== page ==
Newsletter - Links - Advertise - Contact Us - Privacy

Linlithgow Burgh Halls

Linlithgow Burgh Halls
The Burgh Halls are of the greatest historic and social significance to Linlithgow, providing the community with its central gathering place over hundreds of years.  Of course behind them lies Linlithgow Palace, of great historic significance itself. But the Palace and its Peel concern themselves with Scotland in general, while the Burgh Halls were built to serve and focus the town.

The site must have done so since time-immemorial; but the present set of buildings date first from 1668, being constructed to replace the old Tolbooth, which Cromwell’s troops destroyed. These are buildings, however, that it is confusing to “date”: for a site like this is a conglomerate of structures, where fires, repairs, additions, remodelling etc have changed and adapted it, to suit the needs and aspirations of the community, over its long life.

But by the end of last century the “conglomerate” was in a poor state. The two main Halls were still important resources for the town, but they were restricted by inadequate fire escapes, with restricted numbers. The Halls also had a lovely, adjacent, sheltered, south-facing garden, but it was round the back, inaccessible from the buildings. Halls and garden were all hidden from each other, down mazy stairs and corridors and through wee doors and diversions, and the service parts of the buildings, built in the 1960s, were long past their prime.

After many option appraisals it was agreed that the Burgh Halls would be occupied by West Lothian Council’s Arts Services, and so whilst providing revamped community and visitor facilities – multi-use function halls, tourist information, interpretation, café, education rooms etc, the building was also to include a gallery suitable for National Gallery lending.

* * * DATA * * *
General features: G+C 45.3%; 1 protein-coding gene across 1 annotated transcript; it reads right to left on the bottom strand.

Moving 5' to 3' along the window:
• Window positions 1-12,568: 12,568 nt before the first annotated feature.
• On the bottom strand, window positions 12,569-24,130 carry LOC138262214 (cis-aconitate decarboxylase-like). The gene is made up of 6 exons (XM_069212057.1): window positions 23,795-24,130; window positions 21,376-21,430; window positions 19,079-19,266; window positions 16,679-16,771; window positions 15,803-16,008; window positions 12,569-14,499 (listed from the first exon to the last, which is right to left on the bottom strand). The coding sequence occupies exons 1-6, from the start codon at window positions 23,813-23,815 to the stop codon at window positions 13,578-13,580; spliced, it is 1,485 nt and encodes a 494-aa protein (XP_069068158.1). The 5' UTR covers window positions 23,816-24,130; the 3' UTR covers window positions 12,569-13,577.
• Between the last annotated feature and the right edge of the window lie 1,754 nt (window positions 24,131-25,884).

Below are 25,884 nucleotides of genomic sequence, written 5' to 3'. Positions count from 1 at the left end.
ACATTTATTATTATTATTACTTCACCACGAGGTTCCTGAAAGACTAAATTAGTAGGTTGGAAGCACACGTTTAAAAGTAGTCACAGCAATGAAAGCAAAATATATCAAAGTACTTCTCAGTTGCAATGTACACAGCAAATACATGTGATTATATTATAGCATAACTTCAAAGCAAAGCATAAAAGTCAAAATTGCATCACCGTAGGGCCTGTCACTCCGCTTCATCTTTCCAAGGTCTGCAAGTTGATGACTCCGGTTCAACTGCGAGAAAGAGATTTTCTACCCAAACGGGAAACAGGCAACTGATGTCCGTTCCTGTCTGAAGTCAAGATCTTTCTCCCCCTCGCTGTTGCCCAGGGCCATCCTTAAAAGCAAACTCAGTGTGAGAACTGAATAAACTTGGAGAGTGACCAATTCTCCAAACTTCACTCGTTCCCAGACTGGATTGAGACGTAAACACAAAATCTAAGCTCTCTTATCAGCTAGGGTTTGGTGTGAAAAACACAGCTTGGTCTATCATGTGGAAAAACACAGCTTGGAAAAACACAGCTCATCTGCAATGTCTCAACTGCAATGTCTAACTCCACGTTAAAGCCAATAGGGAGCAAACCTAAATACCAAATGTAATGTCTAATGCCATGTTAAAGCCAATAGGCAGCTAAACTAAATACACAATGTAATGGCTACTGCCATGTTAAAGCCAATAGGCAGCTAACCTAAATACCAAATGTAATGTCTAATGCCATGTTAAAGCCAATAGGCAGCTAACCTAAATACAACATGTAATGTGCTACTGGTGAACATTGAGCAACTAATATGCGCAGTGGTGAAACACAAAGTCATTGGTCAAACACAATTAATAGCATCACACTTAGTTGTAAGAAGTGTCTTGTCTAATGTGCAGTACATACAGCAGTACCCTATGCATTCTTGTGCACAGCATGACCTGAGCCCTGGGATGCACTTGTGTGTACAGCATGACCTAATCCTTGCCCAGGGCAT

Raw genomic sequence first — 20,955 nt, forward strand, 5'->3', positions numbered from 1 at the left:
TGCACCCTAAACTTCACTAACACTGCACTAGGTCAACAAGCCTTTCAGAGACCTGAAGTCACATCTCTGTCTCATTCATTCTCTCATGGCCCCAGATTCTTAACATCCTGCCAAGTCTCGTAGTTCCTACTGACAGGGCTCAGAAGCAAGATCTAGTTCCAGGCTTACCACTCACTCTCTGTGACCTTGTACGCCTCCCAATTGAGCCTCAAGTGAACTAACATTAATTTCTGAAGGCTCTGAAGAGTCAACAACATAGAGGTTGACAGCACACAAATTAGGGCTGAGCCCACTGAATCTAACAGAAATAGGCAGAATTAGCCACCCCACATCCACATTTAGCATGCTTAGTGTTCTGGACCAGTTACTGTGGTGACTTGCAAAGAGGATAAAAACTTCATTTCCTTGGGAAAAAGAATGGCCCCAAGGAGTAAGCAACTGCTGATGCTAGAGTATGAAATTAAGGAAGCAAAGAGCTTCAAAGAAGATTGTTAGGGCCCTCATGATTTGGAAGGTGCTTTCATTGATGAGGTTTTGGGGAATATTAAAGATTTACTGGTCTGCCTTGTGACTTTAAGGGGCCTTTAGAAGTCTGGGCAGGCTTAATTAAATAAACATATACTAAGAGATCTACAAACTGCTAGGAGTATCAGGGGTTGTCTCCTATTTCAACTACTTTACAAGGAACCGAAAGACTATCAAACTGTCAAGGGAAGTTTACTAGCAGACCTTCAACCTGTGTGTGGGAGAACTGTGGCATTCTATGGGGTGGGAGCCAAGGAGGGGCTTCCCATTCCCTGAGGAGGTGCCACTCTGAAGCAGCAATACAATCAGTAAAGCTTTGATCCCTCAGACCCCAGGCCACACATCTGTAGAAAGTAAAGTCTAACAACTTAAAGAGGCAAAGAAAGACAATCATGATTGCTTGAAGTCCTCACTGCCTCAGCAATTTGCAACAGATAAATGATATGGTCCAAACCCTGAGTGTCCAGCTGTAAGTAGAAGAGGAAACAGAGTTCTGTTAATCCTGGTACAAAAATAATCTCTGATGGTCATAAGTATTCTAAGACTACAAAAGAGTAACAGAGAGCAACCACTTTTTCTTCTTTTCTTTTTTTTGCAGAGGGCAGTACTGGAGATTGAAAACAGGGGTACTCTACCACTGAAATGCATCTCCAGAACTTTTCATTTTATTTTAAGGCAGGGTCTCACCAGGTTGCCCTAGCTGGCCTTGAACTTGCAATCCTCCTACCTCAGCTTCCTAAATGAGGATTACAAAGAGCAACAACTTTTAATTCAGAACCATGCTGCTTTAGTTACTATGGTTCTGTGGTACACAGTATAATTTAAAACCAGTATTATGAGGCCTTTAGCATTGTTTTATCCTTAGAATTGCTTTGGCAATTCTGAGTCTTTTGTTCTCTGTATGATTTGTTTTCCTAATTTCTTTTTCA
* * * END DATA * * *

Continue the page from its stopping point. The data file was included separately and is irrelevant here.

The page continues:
The work we proposed repaired the whole building, replacing or consolidating dangerous stonework, rotten structural timbers, leaking roofs and weak floors whilst also providing fire escapes, a lift, adequate toilets, disabled access etc. But it also opened the
building up at its heart, with an airy, light-filled stair that allows all elements of the buildings to overlook and connect-to each other and a reception and café at its heart that flows out into the garden.

The café and the sunny garden room were to be a happy meeting place, for both locals and visitors. But the easy access to the garden was to add a significant new dimension to what can happen in the Halls. Aside from the ground floor café’s opening to the garden, the upper, rear Provost Lawrie Hall has huge new French Windows where once was blank wall, which open onto a large terrace over the café’s garden room and which has, in turn, stairs leading out to the garden. The terrace is proving to be ideal for everything from Tai-chi classes to wedding speeches.

The project did not run smoothly, once onsite, and with the project proceeding well and an on-time completion in sight, the Contractor – the historic and highly-skilled and competent Hunter & Clark – went under, in the general construction-sector meltdown. The experience was very painful and the logistics and contractual-legalities of the new Contractor, Maxi Construction, taking-on another’s halted work, were extraordinarily byzantine. Over all this time, and through all these difficulties, West Lothian Council, who recognised the significance of the project, did not falter in their drive to achieve it and to ensure it was finished to the highest possible standard, despite this delay; the project was still completed on budget.

Visiting the Burgh Halls, now, it all seems so worthwhile. The building just thrums with life and light and activity and pleasure, from people of all ages. We feel privileged to have been entrusted  with the work, proud at what we have achieved and very happy at how the good folk of Linlithgow are taking the Burgh Halls to their hearts, once again.
PROJECT: Linlithgow Burgh Halls
LOCATION: Linlithgow, West Lothian
CLIENT: West Lothian Council
ARCHITECT: Malcolm Fraser Architects
SERVICES ENGINEER: Waterman Building Services
QUANTITY SURVEYOR: West Lothian Council
Linlithgow Burgh Halls
Linlithgow Burgh Halls
Main Contractor:  Maxi Construction Ltd

Back to Public